In 1904 British Columbia was a province of promise and hope. Yet disease and death, especially from tuberculosis, the No.1 killer at the turn of the century, were sadly accepted as facts of life.
During that year, the BC Anti-Tuberculosis was formed and in July 1907 purchased the Fortune Ranch at Tranquille with its own funds. The Society converted the Tranquille facility into an institution for the care and treatment of people suffering from tuberculosis and operated the institution on that basis from November 1907 to April 1921.
In 1920, the Directors of the Society commenced negotiations with the provincial government to take over the operation of the Tranquille Hospital. An agreement was signed on February 23, 1921 and Tranquille Hospital was transferred to the Province of British Columbia.
By virtue of that Agreement, the Province undertook to maintain and operate the King Edward Sanatorium at Tranquille. Provincial secretary at the time, John McLean, said "This is too large and important an undertaking to be managed and supported by voluntary effort, and secondly, because the care of contagious disease of this nature should be the duty of the province."
For 18 months, the Society ceased to function actively, but on October 30, 1922 the "Tranquille Tuberculosis Publicity Society" was incorporated under the Societies Act. The objects of the Society at that time were as follows:
The Society changed its name to the "Tranquille Tuberculosis Society" and from that name to the "British Columbia Tuberculosis Society" on November 9, 1936. On June 27, 1964, it again changed its name to the "British Columbia Tuberculosis Christmas Seal Society" and, finally, on July 27, 1978, the name was changed to the British Columbia Lung Association.
In 1926, the young Society introduced the Christmas Seal in British Columbia, conceived in Denmark in 1903 and carried over the Atlantic in 1907. The Christmas Seal was adopted in 1927 as the official method for tuberculosis associations across Canada to appeal to the public for funds. The colourful stamps, designed to raise money to "stamp out" tuberculosis, immediately captured public attention and rallied people in the fight against TB, and established the Society as the spearhead of that fight.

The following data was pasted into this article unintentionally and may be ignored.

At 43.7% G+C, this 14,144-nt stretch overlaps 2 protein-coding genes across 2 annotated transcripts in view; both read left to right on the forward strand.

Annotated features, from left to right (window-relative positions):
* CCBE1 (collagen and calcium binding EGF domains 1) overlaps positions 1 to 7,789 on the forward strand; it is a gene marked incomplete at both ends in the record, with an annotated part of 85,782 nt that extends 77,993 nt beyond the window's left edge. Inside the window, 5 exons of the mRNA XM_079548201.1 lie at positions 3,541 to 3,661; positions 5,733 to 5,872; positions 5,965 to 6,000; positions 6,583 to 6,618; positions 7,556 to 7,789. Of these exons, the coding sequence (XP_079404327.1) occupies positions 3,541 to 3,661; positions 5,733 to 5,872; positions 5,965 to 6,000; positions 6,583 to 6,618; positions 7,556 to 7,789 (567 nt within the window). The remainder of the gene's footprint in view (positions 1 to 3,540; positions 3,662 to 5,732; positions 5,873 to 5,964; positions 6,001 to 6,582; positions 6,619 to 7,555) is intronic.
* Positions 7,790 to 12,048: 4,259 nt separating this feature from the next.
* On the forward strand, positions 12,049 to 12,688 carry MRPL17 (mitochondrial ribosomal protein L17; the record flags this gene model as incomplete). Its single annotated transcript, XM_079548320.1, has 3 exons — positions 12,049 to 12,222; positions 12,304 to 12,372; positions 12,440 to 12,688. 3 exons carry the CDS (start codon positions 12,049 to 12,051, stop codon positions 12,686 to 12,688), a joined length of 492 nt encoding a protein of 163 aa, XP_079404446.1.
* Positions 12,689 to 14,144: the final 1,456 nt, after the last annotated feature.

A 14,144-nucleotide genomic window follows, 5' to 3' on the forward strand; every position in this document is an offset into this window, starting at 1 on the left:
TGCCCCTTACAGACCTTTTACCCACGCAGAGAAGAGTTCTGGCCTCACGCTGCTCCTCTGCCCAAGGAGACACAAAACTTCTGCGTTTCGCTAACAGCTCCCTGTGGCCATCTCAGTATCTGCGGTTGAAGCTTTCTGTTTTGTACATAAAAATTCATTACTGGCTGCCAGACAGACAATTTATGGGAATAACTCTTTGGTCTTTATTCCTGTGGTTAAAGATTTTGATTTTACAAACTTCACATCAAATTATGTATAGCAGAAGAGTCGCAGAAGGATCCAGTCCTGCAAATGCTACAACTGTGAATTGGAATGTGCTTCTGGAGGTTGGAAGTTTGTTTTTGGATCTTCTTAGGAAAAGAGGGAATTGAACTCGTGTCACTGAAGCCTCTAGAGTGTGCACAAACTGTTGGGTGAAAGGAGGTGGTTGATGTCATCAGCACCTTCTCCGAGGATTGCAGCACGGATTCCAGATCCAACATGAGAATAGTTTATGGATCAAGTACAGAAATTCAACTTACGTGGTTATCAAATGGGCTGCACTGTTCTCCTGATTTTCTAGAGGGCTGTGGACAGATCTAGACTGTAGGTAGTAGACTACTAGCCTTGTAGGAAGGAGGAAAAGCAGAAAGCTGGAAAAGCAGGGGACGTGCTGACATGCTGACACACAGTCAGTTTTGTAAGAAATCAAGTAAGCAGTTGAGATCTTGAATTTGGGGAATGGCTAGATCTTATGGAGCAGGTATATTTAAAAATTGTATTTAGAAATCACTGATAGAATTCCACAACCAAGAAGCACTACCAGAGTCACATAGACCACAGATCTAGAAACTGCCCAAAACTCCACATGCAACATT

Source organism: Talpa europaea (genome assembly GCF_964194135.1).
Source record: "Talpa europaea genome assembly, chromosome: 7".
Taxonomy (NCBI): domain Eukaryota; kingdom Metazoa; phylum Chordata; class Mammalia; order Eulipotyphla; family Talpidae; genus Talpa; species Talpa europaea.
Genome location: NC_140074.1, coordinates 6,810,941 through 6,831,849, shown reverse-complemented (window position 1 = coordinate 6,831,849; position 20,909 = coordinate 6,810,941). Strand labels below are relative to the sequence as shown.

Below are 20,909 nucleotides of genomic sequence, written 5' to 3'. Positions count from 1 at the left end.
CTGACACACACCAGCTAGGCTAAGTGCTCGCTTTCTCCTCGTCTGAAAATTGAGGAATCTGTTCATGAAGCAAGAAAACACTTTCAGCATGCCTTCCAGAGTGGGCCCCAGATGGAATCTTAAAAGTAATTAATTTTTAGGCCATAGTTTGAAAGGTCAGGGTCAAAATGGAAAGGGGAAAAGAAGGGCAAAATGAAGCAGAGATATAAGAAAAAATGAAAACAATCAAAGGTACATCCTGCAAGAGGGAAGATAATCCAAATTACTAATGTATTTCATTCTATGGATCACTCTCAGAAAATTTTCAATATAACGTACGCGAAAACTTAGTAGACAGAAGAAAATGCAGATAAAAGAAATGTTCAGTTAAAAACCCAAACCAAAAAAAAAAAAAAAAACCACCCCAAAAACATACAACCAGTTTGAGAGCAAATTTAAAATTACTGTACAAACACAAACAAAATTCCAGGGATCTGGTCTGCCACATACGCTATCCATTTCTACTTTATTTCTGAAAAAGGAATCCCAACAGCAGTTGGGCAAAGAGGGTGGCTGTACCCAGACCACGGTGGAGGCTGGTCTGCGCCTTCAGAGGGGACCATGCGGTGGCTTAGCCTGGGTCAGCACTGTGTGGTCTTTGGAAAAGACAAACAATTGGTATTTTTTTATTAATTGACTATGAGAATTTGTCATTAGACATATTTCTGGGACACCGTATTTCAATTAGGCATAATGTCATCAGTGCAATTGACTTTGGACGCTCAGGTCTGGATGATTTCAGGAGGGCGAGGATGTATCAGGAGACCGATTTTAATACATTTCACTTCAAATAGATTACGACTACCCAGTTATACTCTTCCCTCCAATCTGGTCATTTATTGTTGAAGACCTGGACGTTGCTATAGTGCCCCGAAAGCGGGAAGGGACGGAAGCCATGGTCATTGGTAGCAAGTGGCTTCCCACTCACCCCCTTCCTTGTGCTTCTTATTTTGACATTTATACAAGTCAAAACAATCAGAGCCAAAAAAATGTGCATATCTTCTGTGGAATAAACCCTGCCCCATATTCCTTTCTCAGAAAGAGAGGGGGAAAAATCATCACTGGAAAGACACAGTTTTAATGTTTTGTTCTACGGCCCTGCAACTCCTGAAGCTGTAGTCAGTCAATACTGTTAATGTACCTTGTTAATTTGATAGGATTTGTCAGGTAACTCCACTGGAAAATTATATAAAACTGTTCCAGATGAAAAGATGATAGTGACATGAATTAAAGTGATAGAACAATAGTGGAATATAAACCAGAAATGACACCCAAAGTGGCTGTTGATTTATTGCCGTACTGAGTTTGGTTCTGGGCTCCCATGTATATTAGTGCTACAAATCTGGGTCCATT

The Society worked actively with the Department of Health in conducting public surveys to diagnose disease in British Columbia communities. In 1944, Streptomycin, the first effective drug therapy for tuberculosis was discovered. This was the beginning of three decades of successful drug treatment research.
Because of efforts of the Society and its sister organizations throughout North America, and because of the generous contributions of time and money from the public, tuberculosis was gradually becoming a disease which could be detected and treated. In the 1970's, TB hospitals were closed because patients could be treated with new drug therapies at home or in general hospitals. They also closed because there were fewer patients to treat, and a preventive drug treatment became available during this time.
As tuberculosis was declining, other lung diseases, especially those linked to cigarette smoking, were increasing. Recognizing the need to extend its efforts and programs to include the entire scope of respiratory disease, the organization started to work on new challenges. In some ways it was like starting over again. Cures for emphysema, lung cancer, asthma, and occupational lung diseases did not, and do not exist. Today, relentless medical research continues, and the public education emphasis is on programs of prevention and control.